2) 80 is the new 40?: First, Cher closes (Well, except for Santa) the Macy's parade with a simulation of a singing performance, and then the Cowboys/Commanders NFL game presents a halftime show with Dolly Parton!

3) Black Friday: DVD deals are still out there in 2023. I got a compete series set of a show I never loved but have been meaning to examine (I will keep it a secret for now because we might do it on the pod next season).

4) National Save-a-Life Test: This syndicated program aired 40 years ago this weekend. It was hosted by two experienced pros: Bernie Kopell and Michael Learned. Or was it Michael Lerner? The program taught viewers what to do in emergencies. Hey, I need to know this stuff! Why isn't this on YouTube?

5) Rich Little: Happy 85th birthday! I suppose it's getting easier to do that George Burns impression.

6) Military Family Month: You have one more week to celebrate the military families of the USA! But you have forever to enjoy Major Dad.

7) Urkel Saves Santa: Remember how the Warners regime canned a bunch or projects and took tax writeoffs rather than releasing them? Well, this animated movie was on the list but came out as a digital purchase opportunity this week because Urkel is indestructible.

8) My Father Gave Me America: 50 years ago tonight, a syndicated special featuring Kirk Douglas, Greer Garson, and others paid tribute to immigration's role in the building of the country.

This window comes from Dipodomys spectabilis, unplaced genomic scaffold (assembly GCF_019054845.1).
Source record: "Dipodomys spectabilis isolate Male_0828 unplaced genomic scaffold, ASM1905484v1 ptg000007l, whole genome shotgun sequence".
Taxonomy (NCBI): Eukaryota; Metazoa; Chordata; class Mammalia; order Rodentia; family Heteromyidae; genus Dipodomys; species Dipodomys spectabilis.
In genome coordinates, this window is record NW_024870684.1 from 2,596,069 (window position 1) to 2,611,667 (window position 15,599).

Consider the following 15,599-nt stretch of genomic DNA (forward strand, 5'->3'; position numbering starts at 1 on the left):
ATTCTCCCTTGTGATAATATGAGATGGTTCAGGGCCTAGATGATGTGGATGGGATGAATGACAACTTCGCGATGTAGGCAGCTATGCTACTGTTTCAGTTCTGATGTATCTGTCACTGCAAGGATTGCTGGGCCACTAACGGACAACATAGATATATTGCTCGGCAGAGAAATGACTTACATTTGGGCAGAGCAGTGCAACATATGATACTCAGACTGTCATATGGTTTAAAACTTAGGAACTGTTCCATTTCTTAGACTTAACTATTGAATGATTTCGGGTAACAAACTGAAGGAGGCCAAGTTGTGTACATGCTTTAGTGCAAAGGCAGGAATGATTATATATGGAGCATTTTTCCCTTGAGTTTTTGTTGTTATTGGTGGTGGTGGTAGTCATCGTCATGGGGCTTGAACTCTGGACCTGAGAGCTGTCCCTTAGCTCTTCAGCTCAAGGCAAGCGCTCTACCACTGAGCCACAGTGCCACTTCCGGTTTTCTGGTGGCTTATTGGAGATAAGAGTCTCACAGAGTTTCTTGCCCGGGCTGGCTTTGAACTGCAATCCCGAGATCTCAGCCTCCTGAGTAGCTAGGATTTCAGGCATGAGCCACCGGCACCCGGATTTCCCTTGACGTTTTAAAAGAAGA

9) The Brady Bunch: Catchy Comedy runs a marathon of the show all weekend. Of course, the show was one of the first to present a historically accurate depiction of Thanksgiving:

10) Bob Barker: Pluto celebrates the late icon's 100th birthday this week with newly unearthed 1972 episodes beginning tomorrow.

Thursday, November 23, 2023

Happy Thanksgiving, everyone!

From all of us at BOTNS to all of you...Happy Thanksgiving! 

We present our annual holiday tradition, a performance by BOTNS fave and unofficial KING of Thanksgiving, Ed McMahon!

Sunday, November 19, 2023

Top Ten #275: It's a holiday week!

1) Batty chatter: We apologize for this list being up so late, but the Top Ten Committee was assisting the Batty Committee tabulate the votes for the upcoming Season 11 Batty Awards!

2) Thanksgiving and Black Friday: Get ready, folks, for food, football, and...uh, fairly annoying shopping?